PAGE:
Pine Richland 15% $2,618 $17,175
North Allegheny 14% $2,763 $19,238
Quaker Valley 11% $2,389 $20,820
Note that the Duquesne District received 72 percent of its total revenue from the state, the highest share of state funding received by any district in Allegheny County in 2011-12. Further, according to the state appointed overseer’s recovery plan, in 2012-13 Duquesne got 83 percent of its revenue from the state. Duquesne and other similar districts have apparently been chosen to be poster children for the proponents of more state school funding on the grounds that the state formula for distributing funds to schools is immoral and unfair. It was mentioned in a newspaper article on the Auditor General’s hearing that the Duquesne district was being greatly underfunded (unidentified speakers mentioned a range of "from $4,000 per child in Duquesne School District compared to $30,000 per child in some Philadelphia suburbs"). That claim was wildly off. On a per-pupil basis, state funding for Duquesne amounted to more than $15,000 per student in 2011-2012 and total funding per pupil is currently well in excess of $20,000, well above the state average.
Duquesne’s $20,771 in combined revenue, including state, local, Federal, and other sources compares very favorably with the total per pupil funding in most so called affluent districts in Allegheny County such as Upper St. Clair ($17,044), Mt. Lebanon ($14,463) and Hampton ($13,403). Duquesne’s revenue per pupil was less than Sto-Rox ($21,676), which is also generally considered a poorer district, and slightly below Pittsburgh ($21,007).
Here’s the real issue. If the proponents of more funding for education want to talk about immorality, they should consider the incredibly poor achievement levels of the kids in the Duquesne schools. Notwithstanding the extraordinarily high total spending and the generosity of the state in providing funds, the percentage of students proficient in reading and math is abysmally low. For the school year 2011-12 (the latest posted PSSA results on the state’s Department of Education website) only 14 percent of 4th graders were proficient in reading, 12 percent of 5th, and 13 percent of 6th grade. How can these children hope to move on successfully to junior and senior high school when so few are able to read at elementary grade level?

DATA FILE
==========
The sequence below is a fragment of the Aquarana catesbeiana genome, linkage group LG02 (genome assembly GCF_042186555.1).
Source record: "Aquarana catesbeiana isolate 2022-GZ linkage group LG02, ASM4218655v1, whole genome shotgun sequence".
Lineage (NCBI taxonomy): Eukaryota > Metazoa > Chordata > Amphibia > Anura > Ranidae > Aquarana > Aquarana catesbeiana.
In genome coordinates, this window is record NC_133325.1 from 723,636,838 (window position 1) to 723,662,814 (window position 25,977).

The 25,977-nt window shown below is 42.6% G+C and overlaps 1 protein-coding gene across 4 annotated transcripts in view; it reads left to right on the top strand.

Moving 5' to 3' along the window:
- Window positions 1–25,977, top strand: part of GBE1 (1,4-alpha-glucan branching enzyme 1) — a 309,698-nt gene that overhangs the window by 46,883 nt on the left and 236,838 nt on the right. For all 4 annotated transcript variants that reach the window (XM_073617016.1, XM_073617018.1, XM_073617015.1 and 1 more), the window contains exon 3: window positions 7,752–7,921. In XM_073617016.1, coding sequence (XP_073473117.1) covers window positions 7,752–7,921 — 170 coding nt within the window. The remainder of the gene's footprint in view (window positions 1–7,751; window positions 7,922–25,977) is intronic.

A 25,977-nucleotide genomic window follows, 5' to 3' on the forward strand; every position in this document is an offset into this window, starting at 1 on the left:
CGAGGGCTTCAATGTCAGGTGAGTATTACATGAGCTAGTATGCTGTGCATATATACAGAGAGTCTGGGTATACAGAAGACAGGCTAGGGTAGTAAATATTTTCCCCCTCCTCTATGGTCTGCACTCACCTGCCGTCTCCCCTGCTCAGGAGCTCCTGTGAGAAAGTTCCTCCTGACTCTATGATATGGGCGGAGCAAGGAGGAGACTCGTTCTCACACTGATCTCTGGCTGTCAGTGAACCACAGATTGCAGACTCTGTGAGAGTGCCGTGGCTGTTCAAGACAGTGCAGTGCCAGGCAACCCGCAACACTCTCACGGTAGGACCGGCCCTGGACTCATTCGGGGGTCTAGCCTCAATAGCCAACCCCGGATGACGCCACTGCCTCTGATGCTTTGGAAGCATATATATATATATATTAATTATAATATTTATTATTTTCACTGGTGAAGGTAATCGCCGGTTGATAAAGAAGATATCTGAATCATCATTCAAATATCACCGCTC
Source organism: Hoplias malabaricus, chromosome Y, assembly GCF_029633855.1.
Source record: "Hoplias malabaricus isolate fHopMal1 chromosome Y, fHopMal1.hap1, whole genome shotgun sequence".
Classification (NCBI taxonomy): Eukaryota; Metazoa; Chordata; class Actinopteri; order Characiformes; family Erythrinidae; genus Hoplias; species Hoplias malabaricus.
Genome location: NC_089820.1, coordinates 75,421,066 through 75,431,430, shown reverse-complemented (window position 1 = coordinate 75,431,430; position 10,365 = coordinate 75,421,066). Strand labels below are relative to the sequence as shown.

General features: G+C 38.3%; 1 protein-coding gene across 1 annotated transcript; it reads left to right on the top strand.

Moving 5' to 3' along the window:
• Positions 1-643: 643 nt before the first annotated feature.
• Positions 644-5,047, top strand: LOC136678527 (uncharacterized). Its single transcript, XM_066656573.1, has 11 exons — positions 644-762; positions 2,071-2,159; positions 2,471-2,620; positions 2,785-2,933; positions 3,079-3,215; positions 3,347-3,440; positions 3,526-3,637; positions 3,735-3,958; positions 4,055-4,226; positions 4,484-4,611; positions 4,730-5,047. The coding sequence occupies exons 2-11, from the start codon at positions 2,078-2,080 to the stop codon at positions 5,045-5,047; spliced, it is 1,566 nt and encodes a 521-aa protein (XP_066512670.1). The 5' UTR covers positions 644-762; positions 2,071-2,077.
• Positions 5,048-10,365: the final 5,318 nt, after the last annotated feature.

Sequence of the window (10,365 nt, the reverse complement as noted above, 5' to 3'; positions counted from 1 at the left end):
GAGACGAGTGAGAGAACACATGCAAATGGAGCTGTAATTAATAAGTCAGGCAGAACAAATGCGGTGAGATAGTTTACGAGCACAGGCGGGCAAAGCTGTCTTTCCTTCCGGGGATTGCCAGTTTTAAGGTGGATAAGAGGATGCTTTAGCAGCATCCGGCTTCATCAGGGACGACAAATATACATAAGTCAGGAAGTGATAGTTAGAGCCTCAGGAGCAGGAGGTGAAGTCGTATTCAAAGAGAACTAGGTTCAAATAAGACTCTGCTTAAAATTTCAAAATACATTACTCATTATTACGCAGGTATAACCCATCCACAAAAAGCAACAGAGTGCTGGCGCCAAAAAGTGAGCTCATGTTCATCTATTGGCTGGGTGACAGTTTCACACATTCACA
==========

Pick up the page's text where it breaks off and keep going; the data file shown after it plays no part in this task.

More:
It is important to bear in mind that Duquesne students in grades seven through twelve attend West Mifflin and East Allegheny schools. The Duquesne District pays the other districts $10,000 per year for tuition for each student. Quite a bargain considering the much higher per pupil cost at the K-6 school still operated by the Duquesne district.
But one thing is clear from the PSSA results in Duquesne. The real immorality here is the inability of the district to take very generous sums of money from state taxpayers and produce better academic achievement. The children deserve far better than they are getting. Rather than constantly grousing about funding unfairness, the protectors of failing public schools ought to be willing to consider approaches to educating youngsters other than the public school model.
Jake Haulk, Ph.D., President
Eric Montarti, Senior Policy Analyst